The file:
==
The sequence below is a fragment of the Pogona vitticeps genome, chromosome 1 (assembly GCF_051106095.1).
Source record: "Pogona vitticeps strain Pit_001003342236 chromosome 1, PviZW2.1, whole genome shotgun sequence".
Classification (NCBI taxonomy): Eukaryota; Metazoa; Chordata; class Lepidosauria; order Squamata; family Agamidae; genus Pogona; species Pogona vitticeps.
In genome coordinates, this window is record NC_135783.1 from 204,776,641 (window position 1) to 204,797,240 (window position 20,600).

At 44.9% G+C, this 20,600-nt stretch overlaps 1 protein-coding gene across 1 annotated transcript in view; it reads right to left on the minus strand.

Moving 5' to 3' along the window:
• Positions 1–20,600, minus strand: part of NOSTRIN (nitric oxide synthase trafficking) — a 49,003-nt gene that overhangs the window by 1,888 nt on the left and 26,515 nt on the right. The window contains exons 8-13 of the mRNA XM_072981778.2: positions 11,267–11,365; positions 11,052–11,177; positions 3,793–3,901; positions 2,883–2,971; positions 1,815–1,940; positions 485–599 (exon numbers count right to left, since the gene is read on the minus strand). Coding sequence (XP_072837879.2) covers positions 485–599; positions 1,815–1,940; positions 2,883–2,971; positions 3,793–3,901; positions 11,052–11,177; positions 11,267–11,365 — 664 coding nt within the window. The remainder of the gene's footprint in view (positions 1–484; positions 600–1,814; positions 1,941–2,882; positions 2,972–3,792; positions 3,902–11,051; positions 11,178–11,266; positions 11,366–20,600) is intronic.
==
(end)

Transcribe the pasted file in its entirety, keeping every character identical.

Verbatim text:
The sequence below is a fragment of the Pogona vitticeps genome, chromosome 1 (assembly GCF_051106095.1).
Source record: "Pogona vitticeps strain Pit_001003342236 chromosome 1, PviZW2.1, whole genome shotgun sequence".
Classification (NCBI taxonomy): Eukaryota; Metazoa; Chordata; class Lepidosauria; order Squamata; family Agamidae; genus Pogona; species Pogona vitticeps.
In genome coordinates, this window is record NC_135783.1 from 204,776,641 (window position 1) to 204,797,240 (window position 20,600).

At 44.9% G+C, this 20,600-nt stretch overlaps 1 protein-coding gene across 1 annotated transcript in view; it reads right to left on the minus strand.

Moving 5' to 3' along the window:
• Positions 1–20,600, minus strand: part of NOSTRIN (nitric oxide synthase trafficking) — a 49,003-nt gene that overhangs the window by 1,888 nt on the left and 26,515 nt on the right. The window contains exons 8-13 of the mRNA XM_072981778.2: positions 11,267–11,365; positions 11,052–11,177; positions 3,793–3,901; positions 2,883–2,971; positions 1,815–1,940; positions 485–599 (exon numbers count right to left, since the gene is read on the minus strand). Coding sequence (XP_072837879.2) covers positions 485–599; positions 1,815–1,940; positions 2,883–2,971; positions 3,793–3,901; positions 11,052–11,177; positions 11,267–11,365 — 664 coding nt within the window. The remainder of the gene's footprint in view (positions 1–484; positions 600–1,814; positions 1,941–2,882; positions 2,972–3,792; positions 3,902–11,051; positions 11,178–11,266; positions 11,366–20,600) is intronic.